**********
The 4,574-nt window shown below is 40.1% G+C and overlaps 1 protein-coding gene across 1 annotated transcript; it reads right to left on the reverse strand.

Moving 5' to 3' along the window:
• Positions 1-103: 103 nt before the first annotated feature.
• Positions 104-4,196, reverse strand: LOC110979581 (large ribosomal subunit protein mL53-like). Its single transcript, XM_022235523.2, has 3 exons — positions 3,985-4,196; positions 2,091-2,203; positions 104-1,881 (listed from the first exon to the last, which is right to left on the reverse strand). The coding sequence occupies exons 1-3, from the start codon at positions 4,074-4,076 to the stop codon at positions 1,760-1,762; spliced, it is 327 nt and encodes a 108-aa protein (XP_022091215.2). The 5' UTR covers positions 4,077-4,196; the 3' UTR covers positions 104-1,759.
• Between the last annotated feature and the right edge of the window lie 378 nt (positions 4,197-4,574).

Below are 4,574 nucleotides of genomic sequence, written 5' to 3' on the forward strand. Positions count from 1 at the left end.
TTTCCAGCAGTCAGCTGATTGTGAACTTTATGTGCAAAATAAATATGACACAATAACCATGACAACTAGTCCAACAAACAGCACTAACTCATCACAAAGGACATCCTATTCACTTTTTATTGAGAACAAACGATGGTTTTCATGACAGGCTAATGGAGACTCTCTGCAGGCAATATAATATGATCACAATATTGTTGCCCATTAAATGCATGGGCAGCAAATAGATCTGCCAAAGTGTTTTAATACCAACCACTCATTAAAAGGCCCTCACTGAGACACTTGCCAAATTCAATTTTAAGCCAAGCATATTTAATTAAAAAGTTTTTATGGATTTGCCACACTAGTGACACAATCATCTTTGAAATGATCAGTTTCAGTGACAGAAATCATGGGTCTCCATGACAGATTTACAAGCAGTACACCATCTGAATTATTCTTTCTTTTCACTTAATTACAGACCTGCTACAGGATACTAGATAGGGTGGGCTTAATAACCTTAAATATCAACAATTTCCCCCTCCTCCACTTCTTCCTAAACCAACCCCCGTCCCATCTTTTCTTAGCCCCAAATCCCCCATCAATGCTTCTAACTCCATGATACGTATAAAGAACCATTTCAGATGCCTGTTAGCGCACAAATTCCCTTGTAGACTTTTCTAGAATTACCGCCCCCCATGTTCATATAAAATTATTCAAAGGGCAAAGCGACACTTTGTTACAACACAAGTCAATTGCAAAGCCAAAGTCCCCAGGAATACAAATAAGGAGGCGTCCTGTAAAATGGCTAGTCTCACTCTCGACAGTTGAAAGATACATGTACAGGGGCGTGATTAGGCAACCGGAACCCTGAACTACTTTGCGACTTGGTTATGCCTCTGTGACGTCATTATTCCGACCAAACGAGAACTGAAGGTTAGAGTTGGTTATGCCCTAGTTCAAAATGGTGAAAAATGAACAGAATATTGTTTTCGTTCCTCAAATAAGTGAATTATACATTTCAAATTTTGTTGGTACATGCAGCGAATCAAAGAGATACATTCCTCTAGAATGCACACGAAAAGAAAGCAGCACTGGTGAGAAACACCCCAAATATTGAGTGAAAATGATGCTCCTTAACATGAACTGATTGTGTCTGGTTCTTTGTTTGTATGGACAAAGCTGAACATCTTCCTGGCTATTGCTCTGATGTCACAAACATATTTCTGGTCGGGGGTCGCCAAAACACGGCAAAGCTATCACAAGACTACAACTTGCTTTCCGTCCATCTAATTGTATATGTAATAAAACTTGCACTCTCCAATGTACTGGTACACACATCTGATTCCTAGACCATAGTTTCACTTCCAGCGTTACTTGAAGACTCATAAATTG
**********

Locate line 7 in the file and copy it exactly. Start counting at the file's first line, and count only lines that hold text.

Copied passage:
TTTCCAGCAGTCAGCTGATTGTGAACTTTATGTGCAAAATAAATATGACACAATAACCATGACAACTAGTCCAACAAACAGCACTAACTCATCACAAAGGACATCCTATTCACTTTTTATTGAGAACAAACGATGGTTTTCATGACAGGCTAATGGAGACTCTCTGCAGGCAATATAATATGATCACAATATTGTTGCCCATTAAATGCATGGGCAGCAAATAGATCTGCCAAAGTGTTTTAATACCAACCACTCATTAAAAGGCCCTCACTGAGACACTTGCCAAATTCAATTTTAAGCCAAGCATATTTAATTAAAAAGTTTTTATGGATTTGCCACACTAGTGACACAATCATCTTTGAAATGATCAGTTTCAGTGACAGAAATCATGGGTCTCCATGACAGATTTACAAGCAGTACACCATCTGAATTATTCTTTCTTTTCACTTAATTACAGACCTGCTACAGGATACTAGATAGGGTGGGCTTAATAACCTTAAATATCAACAATTTCCCCCTCCTCCACTTCTTCCTAAACCAACCCCCGTCCCATCTTTTCTTAGCCCCAAATCCCCCATCAATGCTTCTAACTCCATGATACGTATAAAGAACCATTTCAGATGCCTGTTAGCGCACAAATTCCCTTGTAGACTTTTCTAGAATTACCGCCCCCCATGTTCATATAAAATTATTCAAAGGGCAAAGCGACACTTTGTTACAACACAAGTCAATTGCAAAGCCAAAGTCCCCAGGAATACAAATAAGGAGGCGTCCTGTAAAATGGCTAGTCTCACTCTCGACAGTTGAAAGATACATGTACAGGGGCGTGATTAGGCAACCGGAACCCTGAACTACTTTGCGACTTGGTTATGCCTCTGTGACGTCATTATTCCGACCAAACGAGAACTGAAGGTTAGAGTTGGTTATGCCCTAGTTCAAAATGGTGAAAAATGAACAGAATATTGTTTTCGTTCCTCAAATAAGTGAATTATACATTTCAAATTTTGTTGGTACATGCAGCGAATCAAAGAGATACATTCCTCTAGAATGCACACGAAAAGAAAGCAGCACTGGTGAGAAACACCCCAAATATTGAGTGAAAATGATGCTCCTTAACATGAACTGATTGTGTCTGGTTCTTTGTTTGTATGGACAAAGCTGAACATCTTCCTGGCTATTGCTCTGATGTCACAAACATATTTCTGGTCGGGGGTCGCCAAAACACGGCAAAGCTATCACAAGACTACAACTTGCTTTCCGTCCATCTAATTGTATATGTAATAAAACTTGCACTCTCCAATGTACTGGTACACACATCTGATTCCTAGACCATAGTTTCACTTCCAGCGTTACTTGAAGACTCATAAATTG